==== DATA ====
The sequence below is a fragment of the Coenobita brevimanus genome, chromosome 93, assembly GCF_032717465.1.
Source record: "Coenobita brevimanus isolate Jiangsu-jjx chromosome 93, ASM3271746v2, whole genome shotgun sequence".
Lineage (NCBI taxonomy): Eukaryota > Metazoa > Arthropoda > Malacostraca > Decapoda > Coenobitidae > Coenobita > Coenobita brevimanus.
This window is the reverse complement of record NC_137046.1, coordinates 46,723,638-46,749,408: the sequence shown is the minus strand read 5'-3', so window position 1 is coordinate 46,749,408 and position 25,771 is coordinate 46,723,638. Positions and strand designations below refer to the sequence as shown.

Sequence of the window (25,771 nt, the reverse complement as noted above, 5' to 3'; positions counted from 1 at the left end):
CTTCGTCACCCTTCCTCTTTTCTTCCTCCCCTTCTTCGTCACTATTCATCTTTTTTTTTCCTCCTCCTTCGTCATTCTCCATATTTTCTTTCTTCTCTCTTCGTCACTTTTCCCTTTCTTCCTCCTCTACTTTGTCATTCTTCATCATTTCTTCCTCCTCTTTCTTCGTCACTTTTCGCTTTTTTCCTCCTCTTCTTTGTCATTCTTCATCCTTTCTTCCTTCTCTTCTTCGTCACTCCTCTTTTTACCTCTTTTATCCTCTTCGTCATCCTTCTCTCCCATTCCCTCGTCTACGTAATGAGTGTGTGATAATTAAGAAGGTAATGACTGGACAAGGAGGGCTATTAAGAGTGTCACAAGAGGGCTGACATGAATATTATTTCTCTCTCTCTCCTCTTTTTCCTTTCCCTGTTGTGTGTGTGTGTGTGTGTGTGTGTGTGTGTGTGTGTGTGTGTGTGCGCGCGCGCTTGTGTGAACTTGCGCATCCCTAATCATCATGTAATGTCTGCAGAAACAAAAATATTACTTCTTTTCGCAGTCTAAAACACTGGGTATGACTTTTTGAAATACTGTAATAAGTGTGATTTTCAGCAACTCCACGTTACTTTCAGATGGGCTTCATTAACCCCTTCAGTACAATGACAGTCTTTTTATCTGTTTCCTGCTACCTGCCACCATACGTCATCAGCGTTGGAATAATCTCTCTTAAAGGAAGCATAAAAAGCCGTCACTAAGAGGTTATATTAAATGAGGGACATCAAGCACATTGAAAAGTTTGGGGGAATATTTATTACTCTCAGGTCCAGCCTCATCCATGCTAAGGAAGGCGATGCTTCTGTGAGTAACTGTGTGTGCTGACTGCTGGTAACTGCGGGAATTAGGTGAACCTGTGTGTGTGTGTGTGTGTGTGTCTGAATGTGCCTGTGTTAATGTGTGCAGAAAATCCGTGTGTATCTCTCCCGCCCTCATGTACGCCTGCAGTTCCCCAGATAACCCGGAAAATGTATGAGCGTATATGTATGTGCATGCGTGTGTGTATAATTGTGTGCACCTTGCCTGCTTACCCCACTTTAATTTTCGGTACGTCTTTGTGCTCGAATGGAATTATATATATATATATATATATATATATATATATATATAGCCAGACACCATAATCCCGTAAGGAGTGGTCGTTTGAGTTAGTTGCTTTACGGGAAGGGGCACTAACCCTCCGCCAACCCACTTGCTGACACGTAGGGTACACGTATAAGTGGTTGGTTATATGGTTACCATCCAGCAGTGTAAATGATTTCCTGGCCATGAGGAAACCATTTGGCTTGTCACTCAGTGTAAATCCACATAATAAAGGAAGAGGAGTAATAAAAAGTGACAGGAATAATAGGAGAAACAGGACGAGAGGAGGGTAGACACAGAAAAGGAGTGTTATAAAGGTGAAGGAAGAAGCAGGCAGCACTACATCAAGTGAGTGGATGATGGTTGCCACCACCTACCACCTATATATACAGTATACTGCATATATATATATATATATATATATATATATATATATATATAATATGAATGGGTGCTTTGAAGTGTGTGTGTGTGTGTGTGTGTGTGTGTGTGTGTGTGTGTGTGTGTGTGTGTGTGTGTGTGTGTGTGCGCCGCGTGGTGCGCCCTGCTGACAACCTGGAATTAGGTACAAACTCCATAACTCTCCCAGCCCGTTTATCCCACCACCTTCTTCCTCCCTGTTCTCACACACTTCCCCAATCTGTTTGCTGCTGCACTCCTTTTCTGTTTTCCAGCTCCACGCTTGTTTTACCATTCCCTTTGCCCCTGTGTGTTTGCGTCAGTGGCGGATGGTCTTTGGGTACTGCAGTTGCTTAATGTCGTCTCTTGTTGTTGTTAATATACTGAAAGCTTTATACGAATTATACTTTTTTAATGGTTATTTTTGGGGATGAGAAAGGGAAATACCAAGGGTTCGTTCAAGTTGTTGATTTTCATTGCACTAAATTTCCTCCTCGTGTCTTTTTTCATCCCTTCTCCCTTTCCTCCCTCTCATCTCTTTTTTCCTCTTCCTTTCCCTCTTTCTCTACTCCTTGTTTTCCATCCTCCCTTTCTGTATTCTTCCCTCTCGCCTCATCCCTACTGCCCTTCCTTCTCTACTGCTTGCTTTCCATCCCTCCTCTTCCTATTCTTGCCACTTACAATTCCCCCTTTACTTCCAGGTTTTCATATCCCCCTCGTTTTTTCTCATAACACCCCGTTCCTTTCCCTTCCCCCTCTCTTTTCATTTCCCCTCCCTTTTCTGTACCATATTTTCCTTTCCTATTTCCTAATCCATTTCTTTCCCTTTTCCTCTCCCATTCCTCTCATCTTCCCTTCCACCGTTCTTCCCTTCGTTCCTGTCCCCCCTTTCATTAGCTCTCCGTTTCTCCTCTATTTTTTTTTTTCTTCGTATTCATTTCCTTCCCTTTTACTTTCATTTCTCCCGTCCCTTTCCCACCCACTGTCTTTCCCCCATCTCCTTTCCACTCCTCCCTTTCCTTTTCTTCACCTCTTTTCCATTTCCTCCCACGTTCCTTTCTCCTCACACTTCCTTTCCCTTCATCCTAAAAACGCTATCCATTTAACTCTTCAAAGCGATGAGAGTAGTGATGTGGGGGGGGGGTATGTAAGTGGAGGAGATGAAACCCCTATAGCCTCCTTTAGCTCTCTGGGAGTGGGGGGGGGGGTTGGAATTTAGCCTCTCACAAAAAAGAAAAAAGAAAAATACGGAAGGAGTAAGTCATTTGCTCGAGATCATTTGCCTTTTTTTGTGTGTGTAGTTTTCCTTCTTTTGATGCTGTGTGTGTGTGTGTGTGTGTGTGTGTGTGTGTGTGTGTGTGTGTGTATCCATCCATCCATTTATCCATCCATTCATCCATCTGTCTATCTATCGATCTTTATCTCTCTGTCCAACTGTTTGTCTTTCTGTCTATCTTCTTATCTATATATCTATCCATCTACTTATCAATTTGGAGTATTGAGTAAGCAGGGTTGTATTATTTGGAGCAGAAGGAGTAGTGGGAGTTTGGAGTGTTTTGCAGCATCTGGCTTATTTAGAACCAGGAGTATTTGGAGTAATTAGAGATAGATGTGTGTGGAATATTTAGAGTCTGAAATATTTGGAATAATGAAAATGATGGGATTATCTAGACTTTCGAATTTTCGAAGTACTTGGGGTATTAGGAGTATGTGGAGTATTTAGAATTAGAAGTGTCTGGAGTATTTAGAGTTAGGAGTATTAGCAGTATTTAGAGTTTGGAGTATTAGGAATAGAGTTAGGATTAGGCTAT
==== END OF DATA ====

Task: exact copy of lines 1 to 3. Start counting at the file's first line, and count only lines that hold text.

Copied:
The sequence below is a fragment of the Coenobita brevimanus genome, chromosome 93, assembly GCF_032717465.1.
Source record: "Coenobita brevimanus isolate Jiangsu-jjx chromosome 93, ASM3271746v2, whole genome shotgun sequence".
Lineage (NCBI taxonomy): Eukaryota > Metazoa > Arthropoda > Malacostraca > Decapoda > Coenobitidae > Coenobita > Coenobita brevimanus.